1:31 pm
Fri October 11, 2013

UW System to Expand Pay Scales of Some Positions

The UW Board of Regents says it must offer competitive salaries to lure top talent. One legislator calls the move, rewarding the  "administrative elite."

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5:12 pm
Thu October 10, 2013

Why Boys and Girls Clubs Still Matter

The Boys and Girls Clubs of America has been serving children for more than 100 years.
Credit Boys and Girls Clubs of America

Lake Effect's Stephanie Lecci interviews the Boys and Girls Clubs of America's Erin Hareng.

For more than 150 years, the organization that would become the Boys and Girls Clubs of America has been giving our country’s children a safe place to learn, play and grow.

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UWM Today
3:11 pm
Thu October 10, 2013

Bringing Business and UWM Together to Jump Start Academic Research

Tom Luljak and Brian Thompson
Credit Jon Strelecki

Host Tom Luljak talks with Brian Thompson, President of the UW-Milwaukee Research Foundation.

At a large research university like UW-Milwaukee, the key to discovery often has a price tag on it.

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Code Switch
6:03 am
Thu October 10, 2013

Recent Findings Question State Support Of Black Colleges

Morgan State University in Baltimore is one of the state's four historically black institutions.
Marylandstater Wikimedia Commons

Originally published on Thu October 10, 2013 10:49 am

This week, a federal judge found that historically black colleges in Maryland were harmed when better-funded traditionally white institutions offered up the same degree programs in the state.

Tricia Bishop of The Baltimore Sun summed up the judge's ruling this way:

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Youth Radio
4:37 pm
Wed October 9, 2013

High Schools Struggle To Tackle Safety On The Football Field

Football practice at Castro Valley High School in California. Proper hitting technique requires players to keep their heads up to prevent neck injuries and concussions.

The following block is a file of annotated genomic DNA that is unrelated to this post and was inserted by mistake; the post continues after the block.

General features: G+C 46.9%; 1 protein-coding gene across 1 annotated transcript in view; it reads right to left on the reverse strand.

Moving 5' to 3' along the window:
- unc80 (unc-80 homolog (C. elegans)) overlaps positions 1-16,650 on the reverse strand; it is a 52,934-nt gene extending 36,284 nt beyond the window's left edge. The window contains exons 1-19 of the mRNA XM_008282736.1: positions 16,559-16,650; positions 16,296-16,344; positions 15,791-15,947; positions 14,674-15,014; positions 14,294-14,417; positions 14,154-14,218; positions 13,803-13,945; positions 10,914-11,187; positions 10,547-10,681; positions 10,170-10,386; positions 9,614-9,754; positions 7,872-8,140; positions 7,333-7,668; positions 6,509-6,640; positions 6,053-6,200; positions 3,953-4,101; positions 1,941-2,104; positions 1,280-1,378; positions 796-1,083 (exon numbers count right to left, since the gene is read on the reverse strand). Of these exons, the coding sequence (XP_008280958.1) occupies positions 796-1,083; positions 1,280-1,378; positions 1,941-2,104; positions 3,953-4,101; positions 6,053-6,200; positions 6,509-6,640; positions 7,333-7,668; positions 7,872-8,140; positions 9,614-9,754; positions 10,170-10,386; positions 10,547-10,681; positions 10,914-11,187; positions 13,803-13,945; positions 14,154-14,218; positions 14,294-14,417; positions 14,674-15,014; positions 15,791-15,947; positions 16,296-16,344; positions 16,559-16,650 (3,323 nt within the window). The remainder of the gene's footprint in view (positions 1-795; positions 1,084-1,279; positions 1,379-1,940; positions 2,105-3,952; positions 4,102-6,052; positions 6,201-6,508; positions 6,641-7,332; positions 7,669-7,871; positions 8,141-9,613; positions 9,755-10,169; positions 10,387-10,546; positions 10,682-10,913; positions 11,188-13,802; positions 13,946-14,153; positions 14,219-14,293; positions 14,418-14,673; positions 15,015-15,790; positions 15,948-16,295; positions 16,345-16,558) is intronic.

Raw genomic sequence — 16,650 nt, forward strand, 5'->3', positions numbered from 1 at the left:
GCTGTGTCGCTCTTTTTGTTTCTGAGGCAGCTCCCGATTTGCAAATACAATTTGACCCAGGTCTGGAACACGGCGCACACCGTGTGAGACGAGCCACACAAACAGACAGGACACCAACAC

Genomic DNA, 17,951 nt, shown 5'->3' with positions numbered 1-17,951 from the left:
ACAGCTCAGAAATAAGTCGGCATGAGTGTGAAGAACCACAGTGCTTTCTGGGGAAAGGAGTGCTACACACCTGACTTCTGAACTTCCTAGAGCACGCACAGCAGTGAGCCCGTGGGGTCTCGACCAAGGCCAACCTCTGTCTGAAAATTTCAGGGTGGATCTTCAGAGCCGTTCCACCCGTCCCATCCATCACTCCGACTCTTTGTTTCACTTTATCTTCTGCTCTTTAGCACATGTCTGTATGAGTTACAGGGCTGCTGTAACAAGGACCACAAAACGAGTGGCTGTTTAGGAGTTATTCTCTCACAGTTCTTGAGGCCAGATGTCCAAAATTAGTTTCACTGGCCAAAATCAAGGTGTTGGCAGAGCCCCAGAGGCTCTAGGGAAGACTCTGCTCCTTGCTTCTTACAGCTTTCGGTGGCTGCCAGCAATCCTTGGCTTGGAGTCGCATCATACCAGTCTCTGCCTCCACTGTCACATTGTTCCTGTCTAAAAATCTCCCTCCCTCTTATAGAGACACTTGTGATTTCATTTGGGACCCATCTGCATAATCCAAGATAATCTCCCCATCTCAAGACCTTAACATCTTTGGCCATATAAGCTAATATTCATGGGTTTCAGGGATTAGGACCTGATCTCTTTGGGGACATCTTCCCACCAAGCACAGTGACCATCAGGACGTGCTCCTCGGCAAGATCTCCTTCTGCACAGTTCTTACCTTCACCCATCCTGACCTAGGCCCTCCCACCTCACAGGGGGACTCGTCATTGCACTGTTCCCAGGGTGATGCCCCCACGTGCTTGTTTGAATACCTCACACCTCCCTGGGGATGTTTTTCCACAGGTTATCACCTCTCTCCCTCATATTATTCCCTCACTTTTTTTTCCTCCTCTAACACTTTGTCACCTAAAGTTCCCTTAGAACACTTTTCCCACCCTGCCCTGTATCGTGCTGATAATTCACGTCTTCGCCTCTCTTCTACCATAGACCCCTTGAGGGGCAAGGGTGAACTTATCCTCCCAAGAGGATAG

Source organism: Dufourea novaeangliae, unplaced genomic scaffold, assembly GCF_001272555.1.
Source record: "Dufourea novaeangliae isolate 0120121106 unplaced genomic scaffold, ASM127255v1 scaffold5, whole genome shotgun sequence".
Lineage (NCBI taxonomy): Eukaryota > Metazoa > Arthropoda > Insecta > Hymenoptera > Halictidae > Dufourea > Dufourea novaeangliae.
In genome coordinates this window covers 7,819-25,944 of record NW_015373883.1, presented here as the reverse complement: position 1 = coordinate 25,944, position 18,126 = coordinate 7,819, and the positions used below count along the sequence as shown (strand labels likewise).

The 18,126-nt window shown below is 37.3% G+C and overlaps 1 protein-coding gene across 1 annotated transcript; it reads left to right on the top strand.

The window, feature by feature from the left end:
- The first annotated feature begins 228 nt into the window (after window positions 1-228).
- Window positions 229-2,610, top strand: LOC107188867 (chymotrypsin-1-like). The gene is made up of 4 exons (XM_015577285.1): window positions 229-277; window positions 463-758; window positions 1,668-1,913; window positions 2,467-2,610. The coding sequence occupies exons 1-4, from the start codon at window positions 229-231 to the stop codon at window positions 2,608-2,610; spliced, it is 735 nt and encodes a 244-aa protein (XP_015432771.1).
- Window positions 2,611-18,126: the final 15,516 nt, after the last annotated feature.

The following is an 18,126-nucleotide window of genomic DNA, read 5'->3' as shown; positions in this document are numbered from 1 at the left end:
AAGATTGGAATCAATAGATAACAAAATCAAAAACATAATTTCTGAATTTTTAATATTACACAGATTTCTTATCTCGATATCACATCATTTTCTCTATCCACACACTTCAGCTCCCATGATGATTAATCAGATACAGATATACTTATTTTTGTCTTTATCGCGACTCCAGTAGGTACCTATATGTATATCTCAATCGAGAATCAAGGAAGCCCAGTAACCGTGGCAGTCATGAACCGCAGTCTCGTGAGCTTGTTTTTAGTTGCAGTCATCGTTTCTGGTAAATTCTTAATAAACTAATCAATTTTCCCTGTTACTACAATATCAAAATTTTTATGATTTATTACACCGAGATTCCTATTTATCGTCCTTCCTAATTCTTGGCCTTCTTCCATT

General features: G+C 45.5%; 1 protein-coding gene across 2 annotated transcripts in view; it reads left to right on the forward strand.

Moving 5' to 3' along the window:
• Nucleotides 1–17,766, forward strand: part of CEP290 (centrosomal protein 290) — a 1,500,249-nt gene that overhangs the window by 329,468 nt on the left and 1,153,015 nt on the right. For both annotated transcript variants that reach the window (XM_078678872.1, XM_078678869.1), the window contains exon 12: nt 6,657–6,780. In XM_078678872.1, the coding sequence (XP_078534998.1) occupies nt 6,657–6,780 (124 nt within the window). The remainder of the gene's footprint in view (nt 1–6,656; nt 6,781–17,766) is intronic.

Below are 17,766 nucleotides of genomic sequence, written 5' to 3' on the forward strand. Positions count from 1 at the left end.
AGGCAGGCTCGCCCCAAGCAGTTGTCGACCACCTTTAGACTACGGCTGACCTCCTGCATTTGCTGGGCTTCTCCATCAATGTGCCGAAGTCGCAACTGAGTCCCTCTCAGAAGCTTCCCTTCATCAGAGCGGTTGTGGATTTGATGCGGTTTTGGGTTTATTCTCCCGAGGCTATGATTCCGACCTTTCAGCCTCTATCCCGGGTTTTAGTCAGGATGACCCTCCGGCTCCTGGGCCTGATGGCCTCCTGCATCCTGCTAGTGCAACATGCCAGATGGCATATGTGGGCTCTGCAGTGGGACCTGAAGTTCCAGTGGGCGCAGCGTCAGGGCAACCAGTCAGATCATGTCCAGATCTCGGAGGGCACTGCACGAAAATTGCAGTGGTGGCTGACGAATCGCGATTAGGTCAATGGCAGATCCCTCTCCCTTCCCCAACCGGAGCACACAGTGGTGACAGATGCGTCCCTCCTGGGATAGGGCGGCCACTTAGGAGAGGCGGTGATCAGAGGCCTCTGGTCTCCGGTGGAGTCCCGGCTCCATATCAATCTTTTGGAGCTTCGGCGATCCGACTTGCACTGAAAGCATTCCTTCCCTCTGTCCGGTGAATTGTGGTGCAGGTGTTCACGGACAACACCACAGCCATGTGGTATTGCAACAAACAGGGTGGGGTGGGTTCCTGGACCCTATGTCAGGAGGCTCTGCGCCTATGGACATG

Brett Myers Youth Radio

Originally published on Wed October 9, 2013 6:41 pm

The NFL adopted a new rule this season that makes it illegal for players to hit with the crown of their helmet. In other words, ramming your head into someone.

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1:30 pm
Wed October 9, 2013

Why Are Graduation Rates So Low for UWM's Black Students?

Students participate in an event at UWM's student union.
Credit UWM

Lake Effect's Mitch Teich interviews journalist Jamaal Abdul-Alim about UWM's low graduation rates for African-American students.

A college education is seen as the key to joining the middle class in the country. 

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8:51 am
Wed October 9, 2013

MPS Considers Turning Former Dover School on South Side Into Apartments

The former Dover Street School on the south side of Milwaukee could be redeveloped into apartments for teachers and other young professionals. MPS will hold a community meeting Wednesday to discuss the idea.

School Board member Meagan Holman says ideas floated in the past for Dover have not gained traction, including as an arts center or charter school. But Holman says people seem excited about the possibility of apartments.

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5:14 pm
Tue October 8, 2013

Wisconsin Students Soon Required to Take ACTs

Math is one of the big sections on the ACTs, a test that soon all Wisconsin high school students will be required to take.
Credit Or Hiltch, flickr

Lake Effect's Mitch Teich interviews Kreigh Knerr about ACT test prep.

More Wisconsin students than ever will soon take the ACT exam, thanks to changes in state education policy, which will next year will make the test a requirement for high schoolers.

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The Two-Way
12:00 pm
Tue October 8, 2013

Study: U.S. Adults Below Average In Literacy, Basic Math

Originally published on Tue October 8, 2013 2:07 pm

Adults in the U.S. fall behind many of their developed-world counterparts in such basic areas as math, reading and problem-solving using technology, according to a newly released report authored by the Organization for Economic Cooperation and Development.

The Program for the International Assessment of Adult Competencies surveyed 166,000 teens and adults ranging in age from 16 to 65 years old in 24 countries.

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13.7: Cosmos And Culture
10:41 am
Tue October 8, 2013

Science Suffers In Unseen Ways From Government Dysfunction

Tourists are dwarfed by the Very Large Array in 2005. The facility, on the Plains of San Agustin, 50 miles west of Socorro, N.M., has been closed as a result of the government shutdown. The VLA consists of 27 radio antennas linked together to simulate the capabilities of a single dish 17 miles in diameter.
Robyn Beck AFP/Getty Images

On Saturday night I saw Gravity, the new semi-realistic space survival flick. I thought: an astrophysicist's view of this film would certainly be worth a 13.7 post. But I've left that thought behind for an email I had received the day before:

Dear user community colleagues,

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